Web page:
• I think the dependance on oil is a problem and that your point about how oil price rises hurt the poor disproportionatly is another important point often ignored by people.
    The problem however is what meausres should we take and will those measures do more harm than good?
    I think proper conservation of oil requires an almost perfect market as well as fairly careful allocation of externalities. I suggest the former is likely to be morally repugnant and the latter is likely to be extremely difficult and take a long time to set up. I.e. there are certain situations where it is unlikely the market will properly deal with the resources.

    10/18/2005 06:37:00 PM  

  • One of the issus is that while the problem is mostly a problem for the poor most of the solutions also hurt the poor in similar proportions.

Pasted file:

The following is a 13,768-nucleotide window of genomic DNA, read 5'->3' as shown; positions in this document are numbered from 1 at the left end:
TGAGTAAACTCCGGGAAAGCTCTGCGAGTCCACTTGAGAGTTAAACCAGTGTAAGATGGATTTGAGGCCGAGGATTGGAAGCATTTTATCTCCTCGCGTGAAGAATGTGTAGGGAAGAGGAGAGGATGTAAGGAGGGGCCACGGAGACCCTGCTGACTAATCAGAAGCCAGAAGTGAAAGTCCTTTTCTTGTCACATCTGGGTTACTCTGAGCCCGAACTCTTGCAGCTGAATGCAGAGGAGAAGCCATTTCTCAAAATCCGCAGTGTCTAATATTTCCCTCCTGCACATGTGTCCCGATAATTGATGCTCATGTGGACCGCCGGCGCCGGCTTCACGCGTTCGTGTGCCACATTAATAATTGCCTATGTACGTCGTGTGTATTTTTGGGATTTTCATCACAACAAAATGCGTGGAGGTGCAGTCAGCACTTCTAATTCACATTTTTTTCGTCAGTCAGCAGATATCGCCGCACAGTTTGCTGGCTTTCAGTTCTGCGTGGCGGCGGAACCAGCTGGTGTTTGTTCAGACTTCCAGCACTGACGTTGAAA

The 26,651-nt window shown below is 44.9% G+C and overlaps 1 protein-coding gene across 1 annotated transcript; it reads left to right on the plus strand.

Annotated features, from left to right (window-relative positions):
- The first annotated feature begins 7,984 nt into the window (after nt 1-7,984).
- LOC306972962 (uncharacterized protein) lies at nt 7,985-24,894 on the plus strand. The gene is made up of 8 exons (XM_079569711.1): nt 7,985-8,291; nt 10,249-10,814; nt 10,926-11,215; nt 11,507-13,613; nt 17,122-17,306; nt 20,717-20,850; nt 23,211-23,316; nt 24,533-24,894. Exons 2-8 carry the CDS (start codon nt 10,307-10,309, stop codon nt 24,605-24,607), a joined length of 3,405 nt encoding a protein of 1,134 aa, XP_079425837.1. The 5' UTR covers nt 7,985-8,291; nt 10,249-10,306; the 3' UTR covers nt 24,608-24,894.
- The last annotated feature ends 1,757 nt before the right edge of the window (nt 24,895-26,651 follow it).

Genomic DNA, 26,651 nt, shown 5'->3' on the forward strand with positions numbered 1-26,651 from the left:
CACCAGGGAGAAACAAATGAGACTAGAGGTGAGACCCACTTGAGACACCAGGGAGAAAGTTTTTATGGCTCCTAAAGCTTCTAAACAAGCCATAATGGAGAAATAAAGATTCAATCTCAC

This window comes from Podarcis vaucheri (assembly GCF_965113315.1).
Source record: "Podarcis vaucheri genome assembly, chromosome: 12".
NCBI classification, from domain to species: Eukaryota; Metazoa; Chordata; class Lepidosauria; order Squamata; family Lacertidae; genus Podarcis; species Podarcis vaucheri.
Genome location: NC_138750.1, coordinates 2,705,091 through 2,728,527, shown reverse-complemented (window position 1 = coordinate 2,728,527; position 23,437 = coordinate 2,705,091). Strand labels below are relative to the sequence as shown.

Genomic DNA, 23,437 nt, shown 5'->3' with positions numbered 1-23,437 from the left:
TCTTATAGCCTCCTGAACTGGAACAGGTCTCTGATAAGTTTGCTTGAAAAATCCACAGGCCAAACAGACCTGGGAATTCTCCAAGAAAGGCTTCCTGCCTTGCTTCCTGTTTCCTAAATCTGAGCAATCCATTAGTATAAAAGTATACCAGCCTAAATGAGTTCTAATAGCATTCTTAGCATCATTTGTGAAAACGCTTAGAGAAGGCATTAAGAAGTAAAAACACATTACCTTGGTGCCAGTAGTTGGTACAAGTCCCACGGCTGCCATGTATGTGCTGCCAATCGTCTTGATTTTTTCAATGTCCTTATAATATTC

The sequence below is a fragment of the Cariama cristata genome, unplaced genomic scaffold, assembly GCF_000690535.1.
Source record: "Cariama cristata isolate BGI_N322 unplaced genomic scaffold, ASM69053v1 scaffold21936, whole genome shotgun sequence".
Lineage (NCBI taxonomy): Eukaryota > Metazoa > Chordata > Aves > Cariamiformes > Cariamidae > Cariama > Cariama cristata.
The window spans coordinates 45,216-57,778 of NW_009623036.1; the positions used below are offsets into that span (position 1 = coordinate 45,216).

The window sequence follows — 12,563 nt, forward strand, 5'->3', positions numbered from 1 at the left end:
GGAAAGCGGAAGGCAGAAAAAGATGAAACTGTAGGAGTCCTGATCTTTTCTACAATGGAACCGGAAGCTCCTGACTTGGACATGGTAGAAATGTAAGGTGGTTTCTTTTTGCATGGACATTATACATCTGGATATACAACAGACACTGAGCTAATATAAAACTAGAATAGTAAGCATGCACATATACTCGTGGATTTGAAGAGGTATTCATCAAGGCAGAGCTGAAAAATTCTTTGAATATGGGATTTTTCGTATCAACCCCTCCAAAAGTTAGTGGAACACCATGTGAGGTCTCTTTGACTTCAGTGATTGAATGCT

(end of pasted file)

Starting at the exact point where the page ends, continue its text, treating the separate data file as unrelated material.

10/18/2005 06:39:00 PM  

  • Genius, conservation of oil is not the only problem, as we also face the fact that the lifestyles of much of humankind and the livelihoods of many in the third world are not really possible without the heavy reliance on oil. If we simply try to conserve oil - say, through higher taxes on oil and more regulations on its use - we take no steps to create an alternate economy and livelihood.

    This is not to say that efforts at conservation are not necessary or that the market mechanisms are useless. Rather, we must take the market oriented attempt at conservation as needing to be supplemented. In this connection, let's not forget that another possible way to address the problem is through social change of the sort discussed under Alex's "comments on society" post.

    10/18/2005 06:55:00 PM  

  • Yes there is a contradiction between the two goals. I hope that we can propose some strong realistic goals and methods regarding both.

    I am concerned that we will fail entirely in one area as a result of making only a half baked effort in regard to the other.